Raggedy Ann doll begets horror franchise with Annabelle

Annabelle: Creation. Directed by David Sandberg. Starring Talitha Bateman, Anthony LaPaglia and Miranda Otto. Rating: 6 (out of 10)

I should preface this review by saying that it takes a lot to scare me, where dolls are concerned.

I still own a Fisher Price “Baby Ann” doll, all saggy body and rock-hard head, omnipotent Mona Lisa smile and hair that has been sticking straight up for decades; she has perturbed many a visitor to my home. I have an angry, amber-eyed koala made with real animal fur, too. But nothing tops the awful sight of my Raggedy Ann doll after a few too many years in storage: when I opened the box, vermin had left her three-foot body intact but eaten her black button eyes, leaving fluffy sockets where her eyes should be.

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It’s no surprise to me, then, that a haunted Raggedy Ann doll was the real-life inspiration for Annabelle, who made her first appearance in 2013’s The Conjuring, had a somewhat disappointing solo effort the following year, but gets a fairly satisfying origin story here in Annabelle: Creation.

A few years after the sudden death of their beloved seven-year-old daughter, a still-grieving toymaker and his wife (Miranda Otto and Anthony LaPaglia) welcome six orphaned girls into their country home, along with Sister Charlotte (Stephanie Sigman), who cares for them. Esther Mullins is confined to her bed, incapacitated by her grief; Sam, a former toymaker, is prone to gruff outbursts and warns the girls not to go near the locked room upstairs.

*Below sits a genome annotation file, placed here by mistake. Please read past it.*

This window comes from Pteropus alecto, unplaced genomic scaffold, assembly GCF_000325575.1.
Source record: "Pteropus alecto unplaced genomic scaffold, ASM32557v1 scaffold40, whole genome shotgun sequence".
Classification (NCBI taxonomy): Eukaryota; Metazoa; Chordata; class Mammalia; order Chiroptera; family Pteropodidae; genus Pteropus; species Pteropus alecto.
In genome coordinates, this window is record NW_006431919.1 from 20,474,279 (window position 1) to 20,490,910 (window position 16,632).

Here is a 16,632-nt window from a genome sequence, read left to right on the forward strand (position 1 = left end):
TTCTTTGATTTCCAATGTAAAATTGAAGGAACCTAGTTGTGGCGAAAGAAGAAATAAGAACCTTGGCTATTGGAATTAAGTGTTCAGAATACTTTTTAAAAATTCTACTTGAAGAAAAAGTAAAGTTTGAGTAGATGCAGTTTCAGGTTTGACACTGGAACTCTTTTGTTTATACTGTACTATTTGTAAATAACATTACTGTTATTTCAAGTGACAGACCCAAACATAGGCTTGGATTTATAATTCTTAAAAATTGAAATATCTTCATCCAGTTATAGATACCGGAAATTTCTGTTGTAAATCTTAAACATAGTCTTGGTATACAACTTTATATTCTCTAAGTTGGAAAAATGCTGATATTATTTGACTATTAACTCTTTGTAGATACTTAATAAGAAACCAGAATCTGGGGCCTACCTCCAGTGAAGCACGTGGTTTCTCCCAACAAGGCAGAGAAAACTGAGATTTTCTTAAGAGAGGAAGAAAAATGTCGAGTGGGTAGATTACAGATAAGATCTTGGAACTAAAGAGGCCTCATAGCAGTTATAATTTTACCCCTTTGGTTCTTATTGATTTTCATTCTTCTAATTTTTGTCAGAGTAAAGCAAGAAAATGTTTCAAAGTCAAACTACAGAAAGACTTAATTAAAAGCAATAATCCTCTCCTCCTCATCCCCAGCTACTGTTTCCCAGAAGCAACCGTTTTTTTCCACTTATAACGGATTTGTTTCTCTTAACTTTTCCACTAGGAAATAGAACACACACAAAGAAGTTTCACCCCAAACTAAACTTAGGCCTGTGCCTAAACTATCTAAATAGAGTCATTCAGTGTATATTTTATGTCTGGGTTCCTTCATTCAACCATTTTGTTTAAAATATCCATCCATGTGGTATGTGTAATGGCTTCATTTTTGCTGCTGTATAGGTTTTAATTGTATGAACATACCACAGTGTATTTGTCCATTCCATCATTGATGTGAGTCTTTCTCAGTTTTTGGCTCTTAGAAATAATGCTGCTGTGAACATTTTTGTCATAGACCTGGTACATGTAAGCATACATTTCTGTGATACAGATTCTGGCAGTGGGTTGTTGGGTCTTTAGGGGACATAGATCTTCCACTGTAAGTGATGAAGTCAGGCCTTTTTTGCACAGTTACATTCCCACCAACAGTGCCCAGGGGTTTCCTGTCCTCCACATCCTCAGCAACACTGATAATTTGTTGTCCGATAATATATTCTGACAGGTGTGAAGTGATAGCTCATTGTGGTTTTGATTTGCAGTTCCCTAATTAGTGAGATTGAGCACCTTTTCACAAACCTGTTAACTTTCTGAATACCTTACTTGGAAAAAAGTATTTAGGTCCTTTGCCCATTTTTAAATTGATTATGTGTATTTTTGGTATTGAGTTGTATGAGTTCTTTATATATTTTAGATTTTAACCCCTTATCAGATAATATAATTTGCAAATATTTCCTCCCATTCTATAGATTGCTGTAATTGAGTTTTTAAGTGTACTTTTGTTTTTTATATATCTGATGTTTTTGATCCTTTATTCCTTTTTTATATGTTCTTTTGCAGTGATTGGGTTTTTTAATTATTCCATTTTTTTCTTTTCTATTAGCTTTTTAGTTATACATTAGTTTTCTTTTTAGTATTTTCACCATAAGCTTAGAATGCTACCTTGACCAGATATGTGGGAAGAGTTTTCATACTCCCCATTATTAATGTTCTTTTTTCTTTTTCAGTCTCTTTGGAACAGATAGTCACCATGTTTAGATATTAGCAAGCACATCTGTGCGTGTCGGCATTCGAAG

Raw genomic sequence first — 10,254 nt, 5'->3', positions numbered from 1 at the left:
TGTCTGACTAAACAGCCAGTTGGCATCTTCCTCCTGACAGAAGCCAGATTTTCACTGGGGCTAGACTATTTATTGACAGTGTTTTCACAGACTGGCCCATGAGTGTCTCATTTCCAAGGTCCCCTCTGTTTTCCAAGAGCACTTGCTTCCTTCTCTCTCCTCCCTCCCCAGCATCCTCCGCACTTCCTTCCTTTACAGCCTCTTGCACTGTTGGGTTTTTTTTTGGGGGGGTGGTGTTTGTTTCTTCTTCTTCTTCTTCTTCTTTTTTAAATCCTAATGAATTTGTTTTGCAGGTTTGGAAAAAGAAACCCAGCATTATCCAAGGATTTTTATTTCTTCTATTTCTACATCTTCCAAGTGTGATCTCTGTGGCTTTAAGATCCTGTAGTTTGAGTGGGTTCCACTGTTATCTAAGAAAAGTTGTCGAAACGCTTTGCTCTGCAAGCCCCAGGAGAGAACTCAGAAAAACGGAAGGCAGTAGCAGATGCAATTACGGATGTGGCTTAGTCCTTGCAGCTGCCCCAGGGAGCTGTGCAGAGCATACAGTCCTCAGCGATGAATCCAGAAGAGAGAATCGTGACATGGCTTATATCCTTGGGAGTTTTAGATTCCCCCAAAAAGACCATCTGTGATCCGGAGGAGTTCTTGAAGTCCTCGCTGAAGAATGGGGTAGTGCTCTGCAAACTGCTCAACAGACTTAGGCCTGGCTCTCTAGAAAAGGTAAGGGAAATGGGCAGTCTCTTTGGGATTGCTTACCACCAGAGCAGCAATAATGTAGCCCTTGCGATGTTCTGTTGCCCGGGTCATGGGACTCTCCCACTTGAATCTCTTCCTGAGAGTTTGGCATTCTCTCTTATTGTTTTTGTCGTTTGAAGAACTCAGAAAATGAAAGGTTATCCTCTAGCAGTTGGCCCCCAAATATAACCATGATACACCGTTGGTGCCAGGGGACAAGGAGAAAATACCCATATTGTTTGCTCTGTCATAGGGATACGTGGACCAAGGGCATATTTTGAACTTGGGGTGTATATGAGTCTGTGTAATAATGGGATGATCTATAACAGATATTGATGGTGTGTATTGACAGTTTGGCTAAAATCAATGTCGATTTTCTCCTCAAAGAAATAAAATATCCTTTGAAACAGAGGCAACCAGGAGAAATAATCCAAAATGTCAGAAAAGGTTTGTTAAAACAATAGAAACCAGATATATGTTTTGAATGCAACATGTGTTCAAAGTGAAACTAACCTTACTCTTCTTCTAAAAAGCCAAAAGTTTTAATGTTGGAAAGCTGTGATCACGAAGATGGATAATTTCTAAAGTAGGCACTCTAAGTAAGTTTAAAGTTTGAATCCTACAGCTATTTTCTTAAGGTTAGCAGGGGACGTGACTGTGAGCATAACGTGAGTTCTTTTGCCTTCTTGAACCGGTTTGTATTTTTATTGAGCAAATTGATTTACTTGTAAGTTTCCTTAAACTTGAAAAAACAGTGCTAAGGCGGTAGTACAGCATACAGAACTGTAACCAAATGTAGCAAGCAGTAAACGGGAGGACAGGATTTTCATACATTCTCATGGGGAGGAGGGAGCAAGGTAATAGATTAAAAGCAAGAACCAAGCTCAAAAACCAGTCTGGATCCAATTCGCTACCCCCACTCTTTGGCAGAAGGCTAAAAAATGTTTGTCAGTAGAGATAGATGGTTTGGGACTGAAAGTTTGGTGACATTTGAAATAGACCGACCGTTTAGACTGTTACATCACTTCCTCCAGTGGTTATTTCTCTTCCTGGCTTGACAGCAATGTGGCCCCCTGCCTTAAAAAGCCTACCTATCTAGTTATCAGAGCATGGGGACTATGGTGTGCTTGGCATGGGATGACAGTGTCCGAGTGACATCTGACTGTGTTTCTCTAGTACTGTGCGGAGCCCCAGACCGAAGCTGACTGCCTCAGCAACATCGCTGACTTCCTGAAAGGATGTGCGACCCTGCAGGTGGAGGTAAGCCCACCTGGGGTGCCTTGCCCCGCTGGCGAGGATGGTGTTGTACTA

Naturally, locked doors are an open invitation for curious orphans, and little girls are perhaps the wrong choice when there is a haunted doll in the house. The most vulnerable youngster is Janice (Talitha Bateman) who has polio and walks with a leg brace, relying on a motorized chair to get her up and down stairs. Janice and her friend Linda (Lulu Wilson) are banished from the older girls’ bedroom and share a room all to themselves. Still, Janice spends a lot of time exploring the house on her own while the other girls are outside. She comes upon the Mullins’ daughter’s bedroom, carefully preserved, as well as a garish porcelain doll in the cupboard. The doll is creepy enough for Janice to leave it alone, but it pops up in the oddest of places. Soon Janice’s health appears to go into a decline, and woe betide anyone who gets close enough to try and suss out the source of the problem.

Screenwriter Gary Dauberman improves on his first Annabelle script, though the pacing is uneven and key characters like the Mullins are given little to do. Religious tie-ins are feeble, despite the core evil-versus-innocence storyline and the biblical title. Perhaps filmmakers are holding their best Catholic hand for The Nun, another Conjuring spinoff slated for next year?

Filmmakers had to reach for that “R” rating: a little less blood and a PG rating might have ushered in more younger viewers (most cast members are young teens) but may have dissuaded die-hard horror fans. The sources of the scares are all over the place but come fast-and-furious-enough to keep us guessing; you’re sure to jump more than once as you search the shadows for movement. Verdict? Moderately scary, but still not as terrifying as my eye-socket Raggedy Ann.

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